PFCP argues that the Court did not make a ruling on the propriety of its responses and maintains that it has appropriately responded. PFCP claims that all information requested is set forth clearly in the financial documents provided, in OCR searchable form. PFCP argues that it cannot fully, adequately, and truthfully respond without designating all documents which include all of the requested information, given the broad scope of the interrogatories posed.
The Court was not impressed with the number of documents PFCP identified in response to these interrogatories, but the Court did not make a specific ruling on the propriety of these responses in the Discovery Order. The Court does so now.
Klur's Interrogatory No. 4 states as follows: "Identify all payments made to Lunkenheimer pursuant to the License including, but not limited to, the payor, payee, date and amount of each payment." (Doc. 140-1, Ex. 2).
PFCP represents that its production contains product sales summaries, computations of royalty calculations, wire transfers, and underlying source documents evidencing the basis for such calculations and payments, which set forth the: (a) payments, (b) payors, (c) payees, (d) dates, and (e) amounts. According to PFCP, the volume of documents identified in response to this interrogatory reflects the length of the parties' relationship and the detail of PFCP's accounting. PFCP claims that that the burden of deriving the answer to this interrogatory is the same for Klur and PFCP, because the documents are OCR searchable for both parties.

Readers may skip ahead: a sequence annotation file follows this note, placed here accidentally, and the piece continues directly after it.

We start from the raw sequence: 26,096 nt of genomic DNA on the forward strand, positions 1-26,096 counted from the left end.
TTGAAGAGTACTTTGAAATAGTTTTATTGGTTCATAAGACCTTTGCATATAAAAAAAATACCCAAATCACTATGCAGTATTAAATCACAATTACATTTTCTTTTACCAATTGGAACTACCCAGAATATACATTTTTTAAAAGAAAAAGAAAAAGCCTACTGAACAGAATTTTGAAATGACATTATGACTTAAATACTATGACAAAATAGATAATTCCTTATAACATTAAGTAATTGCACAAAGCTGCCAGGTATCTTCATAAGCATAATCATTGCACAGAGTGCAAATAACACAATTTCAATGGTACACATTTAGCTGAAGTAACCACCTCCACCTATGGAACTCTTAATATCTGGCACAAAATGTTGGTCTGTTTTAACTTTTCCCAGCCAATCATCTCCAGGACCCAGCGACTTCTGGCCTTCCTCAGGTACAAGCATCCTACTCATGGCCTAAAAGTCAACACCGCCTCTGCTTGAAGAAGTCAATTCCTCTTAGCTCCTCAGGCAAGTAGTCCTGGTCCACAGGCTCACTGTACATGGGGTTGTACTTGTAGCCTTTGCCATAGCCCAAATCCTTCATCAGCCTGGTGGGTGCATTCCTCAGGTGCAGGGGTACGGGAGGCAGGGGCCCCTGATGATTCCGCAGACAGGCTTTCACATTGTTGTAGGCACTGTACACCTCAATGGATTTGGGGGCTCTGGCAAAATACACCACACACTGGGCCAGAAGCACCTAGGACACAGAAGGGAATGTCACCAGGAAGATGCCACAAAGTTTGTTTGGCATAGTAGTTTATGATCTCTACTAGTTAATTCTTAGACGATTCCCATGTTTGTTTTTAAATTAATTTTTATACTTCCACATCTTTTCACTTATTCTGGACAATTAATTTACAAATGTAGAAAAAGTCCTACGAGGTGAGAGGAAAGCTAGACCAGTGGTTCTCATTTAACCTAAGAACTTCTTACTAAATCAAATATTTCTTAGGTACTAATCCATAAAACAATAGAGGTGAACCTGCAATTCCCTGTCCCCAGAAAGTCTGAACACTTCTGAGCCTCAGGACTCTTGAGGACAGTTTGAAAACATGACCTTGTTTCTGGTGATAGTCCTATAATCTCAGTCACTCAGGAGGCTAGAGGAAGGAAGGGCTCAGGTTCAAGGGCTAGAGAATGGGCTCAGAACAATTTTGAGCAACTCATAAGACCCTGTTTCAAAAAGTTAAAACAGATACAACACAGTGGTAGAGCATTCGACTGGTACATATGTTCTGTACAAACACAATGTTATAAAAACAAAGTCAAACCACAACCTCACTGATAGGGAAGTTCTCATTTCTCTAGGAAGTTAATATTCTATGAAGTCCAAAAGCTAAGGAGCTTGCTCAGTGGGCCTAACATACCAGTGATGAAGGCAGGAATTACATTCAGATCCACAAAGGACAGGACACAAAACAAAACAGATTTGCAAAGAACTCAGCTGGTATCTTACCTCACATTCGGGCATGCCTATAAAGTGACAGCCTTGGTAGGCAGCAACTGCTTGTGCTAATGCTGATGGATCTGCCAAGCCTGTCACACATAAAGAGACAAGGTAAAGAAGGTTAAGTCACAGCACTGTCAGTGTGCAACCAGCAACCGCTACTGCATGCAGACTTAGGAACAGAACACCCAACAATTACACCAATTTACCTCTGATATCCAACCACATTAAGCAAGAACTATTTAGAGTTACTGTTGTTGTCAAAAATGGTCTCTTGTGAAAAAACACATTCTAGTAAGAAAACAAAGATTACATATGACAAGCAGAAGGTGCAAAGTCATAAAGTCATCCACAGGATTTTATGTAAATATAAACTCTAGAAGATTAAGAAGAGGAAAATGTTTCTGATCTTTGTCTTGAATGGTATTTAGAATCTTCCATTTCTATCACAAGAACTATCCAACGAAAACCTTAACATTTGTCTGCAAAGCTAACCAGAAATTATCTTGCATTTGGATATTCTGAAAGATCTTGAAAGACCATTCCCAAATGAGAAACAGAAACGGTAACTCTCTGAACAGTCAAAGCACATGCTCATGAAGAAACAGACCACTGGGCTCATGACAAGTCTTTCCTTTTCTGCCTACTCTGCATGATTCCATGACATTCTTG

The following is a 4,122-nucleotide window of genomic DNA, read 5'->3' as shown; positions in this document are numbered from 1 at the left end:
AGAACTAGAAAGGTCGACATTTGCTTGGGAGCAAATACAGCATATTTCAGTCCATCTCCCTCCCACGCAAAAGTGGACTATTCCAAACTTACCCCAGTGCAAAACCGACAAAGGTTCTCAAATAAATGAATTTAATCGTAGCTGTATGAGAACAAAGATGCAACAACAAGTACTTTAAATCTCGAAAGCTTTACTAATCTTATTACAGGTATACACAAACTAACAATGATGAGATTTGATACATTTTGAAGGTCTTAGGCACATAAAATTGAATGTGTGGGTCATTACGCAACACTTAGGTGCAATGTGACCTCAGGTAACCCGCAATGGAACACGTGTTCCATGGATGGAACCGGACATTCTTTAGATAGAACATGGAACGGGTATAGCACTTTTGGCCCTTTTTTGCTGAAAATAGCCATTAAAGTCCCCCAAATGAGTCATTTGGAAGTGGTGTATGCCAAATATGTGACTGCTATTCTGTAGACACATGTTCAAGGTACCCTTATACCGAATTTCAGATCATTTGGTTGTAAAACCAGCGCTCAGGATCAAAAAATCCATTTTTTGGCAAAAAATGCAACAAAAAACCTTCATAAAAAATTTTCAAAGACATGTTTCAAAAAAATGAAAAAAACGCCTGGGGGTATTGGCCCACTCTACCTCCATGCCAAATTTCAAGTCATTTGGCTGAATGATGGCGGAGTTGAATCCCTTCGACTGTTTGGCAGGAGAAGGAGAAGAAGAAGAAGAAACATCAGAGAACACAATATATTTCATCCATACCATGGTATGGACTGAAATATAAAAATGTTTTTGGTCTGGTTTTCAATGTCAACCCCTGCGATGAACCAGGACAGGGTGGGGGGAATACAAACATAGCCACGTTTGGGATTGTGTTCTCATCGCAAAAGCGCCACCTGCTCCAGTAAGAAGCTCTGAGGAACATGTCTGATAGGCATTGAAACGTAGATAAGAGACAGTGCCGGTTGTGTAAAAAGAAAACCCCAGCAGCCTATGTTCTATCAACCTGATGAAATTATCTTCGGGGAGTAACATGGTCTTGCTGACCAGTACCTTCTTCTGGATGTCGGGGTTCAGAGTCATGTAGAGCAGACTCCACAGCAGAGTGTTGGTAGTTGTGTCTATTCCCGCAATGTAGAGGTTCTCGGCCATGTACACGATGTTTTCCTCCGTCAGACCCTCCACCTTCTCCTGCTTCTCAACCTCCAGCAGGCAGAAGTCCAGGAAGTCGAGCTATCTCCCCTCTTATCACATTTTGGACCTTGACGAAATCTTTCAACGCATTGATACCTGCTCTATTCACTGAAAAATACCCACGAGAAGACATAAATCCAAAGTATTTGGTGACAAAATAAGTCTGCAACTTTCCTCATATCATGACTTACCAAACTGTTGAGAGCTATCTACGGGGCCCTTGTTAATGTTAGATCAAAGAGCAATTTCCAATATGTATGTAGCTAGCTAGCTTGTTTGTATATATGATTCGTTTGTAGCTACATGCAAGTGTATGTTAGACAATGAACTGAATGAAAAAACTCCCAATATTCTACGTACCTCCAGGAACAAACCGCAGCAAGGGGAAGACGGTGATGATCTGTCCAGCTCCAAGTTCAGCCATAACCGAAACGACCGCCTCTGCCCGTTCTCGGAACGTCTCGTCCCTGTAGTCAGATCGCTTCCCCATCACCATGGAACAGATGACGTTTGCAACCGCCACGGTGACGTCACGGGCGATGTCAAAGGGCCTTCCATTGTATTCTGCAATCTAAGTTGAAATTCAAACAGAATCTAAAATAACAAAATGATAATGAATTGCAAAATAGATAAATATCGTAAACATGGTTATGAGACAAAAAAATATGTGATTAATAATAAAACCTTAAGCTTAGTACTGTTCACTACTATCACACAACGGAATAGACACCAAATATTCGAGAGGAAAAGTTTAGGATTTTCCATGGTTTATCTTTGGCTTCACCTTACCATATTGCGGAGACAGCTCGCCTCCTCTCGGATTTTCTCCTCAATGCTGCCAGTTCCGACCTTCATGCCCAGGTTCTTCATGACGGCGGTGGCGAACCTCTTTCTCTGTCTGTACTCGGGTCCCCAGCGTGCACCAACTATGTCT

Klur's dissatisfaction with PFCP's response signals that she has a specific production format in mind (e.g., a report listing all payments made to payee Lunkenheimer). However, the interrogatory does not specify a production format, and the Court finds that the response is appropriate, given the interrogatory as worded. If Klur seeks a report listing all payments made to payee Lunkenheimer, or some other specific production format, she shall request that specifically. PFCP shall provide such a compilation if it already exists or is readily accessible.
Klur's Interrogatory No. 5 states as follows: "Identify each Licensed Product along with the identity of the business entity that Exploited it." (Doc. 140-1, Ex. 2). With this interrogatory, Klur seeks to (1) identify the Lunkenheimer-branded products PFCP sold; and (2) determine whether PFCP breached the contractual limitations on sublicensing the Licensed Intellectual Property ("IP"). Klur claims that PFCP does not identify which Licensed Products were sold or which PFCP entities manufactured and sold Licensed Products.
PFCP argues that every customer invoice and Excel document summarizing the sales of each Licensed Product from 2002 until 2012 is responsive to this interrogatory. PFCP claims that the entity that exploited the Licensed Products can be ascertained by looking at the entity named on each invoice. (See, e.g., Doc. 141-1, Ex. C). Accordingly, OCR searchable documents identifying (a) each Licensed Product and (b) each business entity have been produced.